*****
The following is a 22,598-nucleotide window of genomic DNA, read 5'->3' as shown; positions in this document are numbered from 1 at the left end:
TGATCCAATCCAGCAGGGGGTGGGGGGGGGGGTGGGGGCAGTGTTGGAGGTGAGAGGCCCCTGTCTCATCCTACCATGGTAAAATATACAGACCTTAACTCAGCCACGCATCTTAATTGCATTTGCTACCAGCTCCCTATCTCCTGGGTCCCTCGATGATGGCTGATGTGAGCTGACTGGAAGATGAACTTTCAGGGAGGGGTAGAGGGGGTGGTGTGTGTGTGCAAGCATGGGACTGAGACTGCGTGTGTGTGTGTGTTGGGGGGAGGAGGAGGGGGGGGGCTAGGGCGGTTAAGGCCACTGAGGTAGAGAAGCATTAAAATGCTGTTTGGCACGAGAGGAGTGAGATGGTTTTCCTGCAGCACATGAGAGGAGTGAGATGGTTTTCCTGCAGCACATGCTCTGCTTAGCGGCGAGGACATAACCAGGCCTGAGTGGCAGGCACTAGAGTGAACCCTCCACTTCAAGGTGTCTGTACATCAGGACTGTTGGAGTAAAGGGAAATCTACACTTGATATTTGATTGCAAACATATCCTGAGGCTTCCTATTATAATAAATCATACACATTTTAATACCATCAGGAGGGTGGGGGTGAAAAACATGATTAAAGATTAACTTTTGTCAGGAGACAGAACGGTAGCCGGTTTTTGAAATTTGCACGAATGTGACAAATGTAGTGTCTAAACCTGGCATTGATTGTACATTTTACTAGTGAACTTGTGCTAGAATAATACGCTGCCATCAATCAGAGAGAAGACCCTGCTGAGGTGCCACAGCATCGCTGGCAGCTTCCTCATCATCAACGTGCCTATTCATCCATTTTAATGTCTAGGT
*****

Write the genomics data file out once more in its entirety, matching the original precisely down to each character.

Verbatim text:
The following is a 22,598-nucleotide window of genomic DNA, read 5'->3' as shown; positions in this document are numbered from 1 at the left end:
TGATCCAATCCAGCAGGGGGTGGGGGGGGGGGTGGGGGCAGTGTTGGAGGTGAGAGGCCCCTGTCTCATCCTACCATGGTAAAATATACAGACCTTAACTCAGCCACGCATCTTAATTGCATTTGCTACCAGCTCCCTATCTCCTGGGTCCCTCGATGATGGCTGATGTGAGCTGACTGGAAGATGAACTTTCAGGGAGGGGTAGAGGGGGTGGTGTGTGTGTGCAAGCATGGGACTGAGACTGCGTGTGTGTGTGTGTTGGGGGGAGGAGGAGGGGGGGGGCTAGGGCGGTTAAGGCCACTGAGGTAGAGAAGCATTAAAATGCTGTTTGGCACGAGAGGAGTGAGATGGTTTTCCTGCAGCACATGAGAGGAGTGAGATGGTTTTCCTGCAGCACATGCTCTGCTTAGCGGCGAGGACATAACCAGGCCTGAGTGGCAGGCACTAGAGTGAACCCTCCACTTCAAGGTGTCTGTACATCAGGACTGTTGGAGTAAAGGGAAATCTACACTTGATATTTGATTGCAAACATATCCTGAGGCTTCCTATTATAATAAATCATACACATTTTAATACCATCAGGAGGGTGGGGGTGAAAAACATGATTAAAGATTAACTTTTGTCAGGAGACAGAACGGTAGCCGGTTTTTGAAATTTGCACGAATGTGACAAATGTAGTGTCTAAACCTGGCATTGATTGTACATTTTACTAGTGAACTTGTGCTAGAATAATACGCTGCCATCAATCAGAGAGAAGACCCTGCTGAGGTGCCACAGCATCGCTGGCAGCTTCCTCATCATCAACGTGCCTATTCATCCATTTTAATGTCTAGGT